I'm wondering if there's something in your agreement about it.
    Do you recall anyone saying anything about letting providers know about a change of tenant? I'm thinking your landlord may need to be your first port of call to ascertain where they've had your details from.

    In my personal experience rent4sure are utterly incompetent so be very wary of anything they are involved with.
  • edited 2 July 2019 at 9:06AM
    TalldaveTalldave Forumite
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    edited 2 July 2019 at 9:06AM
    Keno18 wrote: »
    Hello,

    Apologies if this was not made clearer to you throughout previous correspondence with Homeshift. I wanted to clear this up for you as I understand that you are concerned about your information.

    Estate agents have a legitimate business interest under GDPR to make sure that any change of tenancy information is supplied to the relevant utility providers of the rented property to ensure that the relevant charges or liabilities are directed to the responsible parties at move in and move out.

    In fulfilling this duty, they use Homeshift to identify and notify the existing utility suppliers that you have moved in or out of a property. Homeshift can also help you at your direction to ensure the orderly continuation of your utilities and related household services.

    The information that we receive allows us to notify the supplier of the responsible parties information ie name, tenancy start date (when the new occupant is the responsible party from) and metering information to close existing accounts so that the new occupant can open an account.

    This is often a contractual obligation between Estate Agent and the landlord and is common practice across the housing industry as it falls under Estate Agents legitimate business interests, if it didn’t happen, Landlords would be responsible for utility bills.

    If you’ve had any issues- we’re very happy to help you resolve this.

    Kind Regards,

    Homeshift
    You make it sound like estate agents are obliged to pass tenant details on to suppliers, but it's simply another thing they like to meddle in.

    Landlords are responsible for bills when properties are empty, tenants are responsible when they become tenants. That's been the case long before Homeshift came into existence.

    All that's happening here is estate agents/rent4sure/Homeshift spotting an opportunity to cream yet more cash off landlords/tenants for doing something that tenants are perfectly capable of doing themselves.

    If a tenant finds their details in the hands of Homeshift without agreeing to that with the estate agent, that's totally unacceptable. No amount of "legitimate business interest " waffle is going to convince the tenant that it's GDPR compliant.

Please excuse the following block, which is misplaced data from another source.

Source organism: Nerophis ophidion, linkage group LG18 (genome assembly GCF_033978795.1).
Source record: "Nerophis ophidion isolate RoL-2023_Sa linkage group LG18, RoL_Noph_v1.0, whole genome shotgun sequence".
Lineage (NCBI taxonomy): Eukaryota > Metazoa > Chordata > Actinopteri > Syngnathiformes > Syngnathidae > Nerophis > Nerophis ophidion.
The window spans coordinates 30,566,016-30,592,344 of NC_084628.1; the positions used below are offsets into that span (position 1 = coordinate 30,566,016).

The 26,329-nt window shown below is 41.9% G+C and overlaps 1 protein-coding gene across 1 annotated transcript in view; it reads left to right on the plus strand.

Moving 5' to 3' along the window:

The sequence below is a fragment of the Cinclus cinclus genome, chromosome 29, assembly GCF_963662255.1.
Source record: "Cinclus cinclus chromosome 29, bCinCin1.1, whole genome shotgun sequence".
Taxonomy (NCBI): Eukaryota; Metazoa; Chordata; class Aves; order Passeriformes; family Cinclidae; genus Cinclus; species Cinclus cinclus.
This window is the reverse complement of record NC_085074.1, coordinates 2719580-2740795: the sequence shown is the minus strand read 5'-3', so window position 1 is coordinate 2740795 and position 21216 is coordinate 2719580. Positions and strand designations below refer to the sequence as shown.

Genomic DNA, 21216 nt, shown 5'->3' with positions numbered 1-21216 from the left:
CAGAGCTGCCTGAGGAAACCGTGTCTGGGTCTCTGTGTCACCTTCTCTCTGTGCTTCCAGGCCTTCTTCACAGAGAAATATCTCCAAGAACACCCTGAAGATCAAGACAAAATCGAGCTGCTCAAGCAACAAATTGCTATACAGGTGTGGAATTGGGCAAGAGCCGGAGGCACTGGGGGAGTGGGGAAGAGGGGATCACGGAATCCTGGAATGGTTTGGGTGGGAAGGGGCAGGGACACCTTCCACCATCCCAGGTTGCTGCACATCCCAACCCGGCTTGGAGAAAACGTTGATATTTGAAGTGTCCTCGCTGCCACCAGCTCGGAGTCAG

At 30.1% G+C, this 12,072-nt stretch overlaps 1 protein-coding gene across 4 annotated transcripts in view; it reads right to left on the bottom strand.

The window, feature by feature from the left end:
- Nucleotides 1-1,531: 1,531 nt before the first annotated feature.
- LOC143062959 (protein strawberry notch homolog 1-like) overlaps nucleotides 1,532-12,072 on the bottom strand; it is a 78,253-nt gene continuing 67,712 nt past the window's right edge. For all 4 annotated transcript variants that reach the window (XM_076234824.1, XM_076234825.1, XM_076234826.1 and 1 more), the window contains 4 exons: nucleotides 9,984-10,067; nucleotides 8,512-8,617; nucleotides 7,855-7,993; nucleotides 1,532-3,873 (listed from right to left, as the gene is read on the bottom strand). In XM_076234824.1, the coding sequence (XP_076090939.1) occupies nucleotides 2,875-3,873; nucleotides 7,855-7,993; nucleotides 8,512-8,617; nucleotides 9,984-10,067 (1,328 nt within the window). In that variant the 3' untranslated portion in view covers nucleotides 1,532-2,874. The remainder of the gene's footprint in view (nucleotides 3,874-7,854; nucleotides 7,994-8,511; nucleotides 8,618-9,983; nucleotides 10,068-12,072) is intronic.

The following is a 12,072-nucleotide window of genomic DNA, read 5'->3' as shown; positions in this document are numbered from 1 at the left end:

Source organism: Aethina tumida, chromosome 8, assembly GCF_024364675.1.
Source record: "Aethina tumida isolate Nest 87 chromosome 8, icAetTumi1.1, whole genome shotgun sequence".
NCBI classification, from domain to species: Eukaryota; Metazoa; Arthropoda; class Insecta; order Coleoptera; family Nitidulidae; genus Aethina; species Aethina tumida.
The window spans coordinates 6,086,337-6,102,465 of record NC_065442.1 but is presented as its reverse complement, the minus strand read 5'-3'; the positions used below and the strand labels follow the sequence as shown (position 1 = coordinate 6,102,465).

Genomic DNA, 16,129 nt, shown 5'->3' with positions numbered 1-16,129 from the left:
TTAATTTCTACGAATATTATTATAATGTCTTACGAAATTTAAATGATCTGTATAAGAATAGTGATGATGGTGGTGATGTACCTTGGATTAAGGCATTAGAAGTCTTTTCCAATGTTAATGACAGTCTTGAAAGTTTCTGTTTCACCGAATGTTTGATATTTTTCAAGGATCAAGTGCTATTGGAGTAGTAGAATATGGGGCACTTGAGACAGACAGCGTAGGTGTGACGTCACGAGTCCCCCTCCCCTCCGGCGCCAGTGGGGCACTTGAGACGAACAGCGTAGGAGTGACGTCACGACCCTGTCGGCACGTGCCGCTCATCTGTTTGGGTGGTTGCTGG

• elsienelsien Forumite
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    Keno18 wrote: »
    Hello,

    Apologies if this was not made clearer to you throughout previous correspondence with Homeshift. I wanted to clear this up for you as I understand that you are concerned about your information.

    Estate agents have a legitimate business interest under GDPR to make sure that any change of tenancy information is supplied to the relevant utility providers of the rented property to ensure that the relevant charges or liabilities are directed to the responsible parties at move in and move out.

    In fulfilling this duty, they use Homeshift to identify and notify the existing utility suppliers that you have moved in or out of a property. Homeshift can also help you at your direction to ensure the orderly continuation of your utilities and related household services.

    The information that we receive allows us to notify the supplier of the responsible parties information ie name, tenancy start date (when the new occupant is the responsible party from) and metering information to close existing accounts so that the new occupant can open an account.

    This is often a contractual obligation between Estate Agent and the landlord and is common practice across the housing industry as it falls under Estate Agents legitimate business interests, if it didn’t happen, Landlords would be responsible for utility bills.

    If you’ve had any issues- we’re very happy to help you resolve this.

    Kind Regards,

    Homeshift

    Do you have the forum's permission to post as a company representative?
    All shall be well, and all shall be well, and all manner of things shall be well.

    Pedant alert - it's could have, not could of.